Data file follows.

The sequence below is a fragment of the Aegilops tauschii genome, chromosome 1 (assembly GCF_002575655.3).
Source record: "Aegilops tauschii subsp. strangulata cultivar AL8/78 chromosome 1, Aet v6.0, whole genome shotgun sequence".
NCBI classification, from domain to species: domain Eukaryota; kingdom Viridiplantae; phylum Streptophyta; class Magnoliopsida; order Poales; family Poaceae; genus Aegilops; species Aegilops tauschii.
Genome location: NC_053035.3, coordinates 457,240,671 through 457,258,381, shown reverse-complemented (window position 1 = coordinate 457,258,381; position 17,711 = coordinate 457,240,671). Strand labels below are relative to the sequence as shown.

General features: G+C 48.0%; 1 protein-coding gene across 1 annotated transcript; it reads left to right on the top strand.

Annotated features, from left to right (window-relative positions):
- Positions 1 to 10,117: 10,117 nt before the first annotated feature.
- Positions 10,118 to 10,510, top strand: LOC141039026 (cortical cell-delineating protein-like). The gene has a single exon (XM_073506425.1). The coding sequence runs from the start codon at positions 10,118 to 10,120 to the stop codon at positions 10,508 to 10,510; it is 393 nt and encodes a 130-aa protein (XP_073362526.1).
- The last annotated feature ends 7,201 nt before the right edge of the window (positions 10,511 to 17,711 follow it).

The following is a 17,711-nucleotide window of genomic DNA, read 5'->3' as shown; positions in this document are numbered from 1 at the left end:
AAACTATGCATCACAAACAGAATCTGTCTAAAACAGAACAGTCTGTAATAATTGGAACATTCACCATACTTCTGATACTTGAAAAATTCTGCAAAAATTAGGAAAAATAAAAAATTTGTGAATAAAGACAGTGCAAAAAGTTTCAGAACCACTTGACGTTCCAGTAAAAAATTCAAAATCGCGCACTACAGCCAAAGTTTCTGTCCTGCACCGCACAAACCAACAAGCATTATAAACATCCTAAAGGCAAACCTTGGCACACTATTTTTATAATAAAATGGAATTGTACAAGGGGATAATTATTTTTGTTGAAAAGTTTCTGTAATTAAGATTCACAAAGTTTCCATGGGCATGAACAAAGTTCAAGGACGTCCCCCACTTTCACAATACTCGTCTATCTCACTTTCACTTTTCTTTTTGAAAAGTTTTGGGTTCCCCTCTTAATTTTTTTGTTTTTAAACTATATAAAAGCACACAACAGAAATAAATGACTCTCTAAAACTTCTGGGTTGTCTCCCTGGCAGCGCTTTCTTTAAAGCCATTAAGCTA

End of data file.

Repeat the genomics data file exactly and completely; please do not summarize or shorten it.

The sequence below is a fragment of the Aegilops tauschii genome, chromosome 1 (assembly GCF_002575655.3).
Source record: "Aegilops tauschii subsp. strangulata cultivar AL8/78 chromosome 1, Aet v6.0, whole genome shotgun sequence".
NCBI classification, from domain to species: domain Eukaryota; kingdom Viridiplantae; phylum Streptophyta; class Magnoliopsida; order Poales; family Poaceae; genus Aegilops; species Aegilops tauschii.
Genome location: NC_053035.3, coordinates 457,240,671 through 457,258,381, shown reverse-complemented (window position 1 = coordinate 457,258,381; position 17,711 = coordinate 457,240,671). Strand labels below are relative to the sequence as shown.

General features: G+C 48.0%; 1 protein-coding gene across 1 annotated transcript; it reads left to right on the top strand.

Annotated features, from left to right (window-relative positions):
- Positions 1 to 10,117: 10,117 nt before the first annotated feature.
- Positions 10,118 to 10,510, top strand: LOC141039026 (cortical cell-delineating protein-like). The gene has a single exon (XM_073506425.1). The coding sequence runs from the start codon at positions 10,118 to 10,120 to the stop codon at positions 10,508 to 10,510; it is 393 nt and encodes a 130-aa protein (XP_073362526.1).
- The last annotated feature ends 7,201 nt before the right edge of the window (positions 10,511 to 17,711 follow it).

The following is a 17,711-nucleotide window of genomic DNA, read 5'->3' as shown; positions in this document are numbered from 1 at the left end:
AAACTATGCATCACAAACAGAATCTGTCTAAAACAGAACAGTCTGTAATAATTGGAACATTCACCATACTTCTGATACTTGAAAAATTCTGCAAAAATTAGGAAAAATAAAAAATTTGTGAATAAAGACAGTGCAAAAAGTTTCAGAACCACTTGACGTTCCAGTAAAAAATTCAAAATCGCGCACTACAGCCAAAGTTTCTGTCCTGCACCGCACAAACCAACAAGCATTATAAACATCCTAAAGGCAAACCTTGGCACACTATTTTTATAATAAAATGGAATTGTACAAGGGGATAATTATTTTTGTTGAAAAGTTTCTGTAATTAAGATTCACAAAGTTTCCATGGGCATGAACAAAGTTCAAGGACGTCCCCCACTTTCACAATACTCGTCTATCTCACTTTCACTTTTCTTTTTGAAAAGTTTTGGGTTCCCCTCTTAATTTTTTTGTTTTTAAACTATATAAAAGCACACAACAGAAATAAATGACTCTCTAAAACTTCTGGGTTGTCTCCCTGGCAGCGCTTTCTTTAAAGCCATTAAGCTA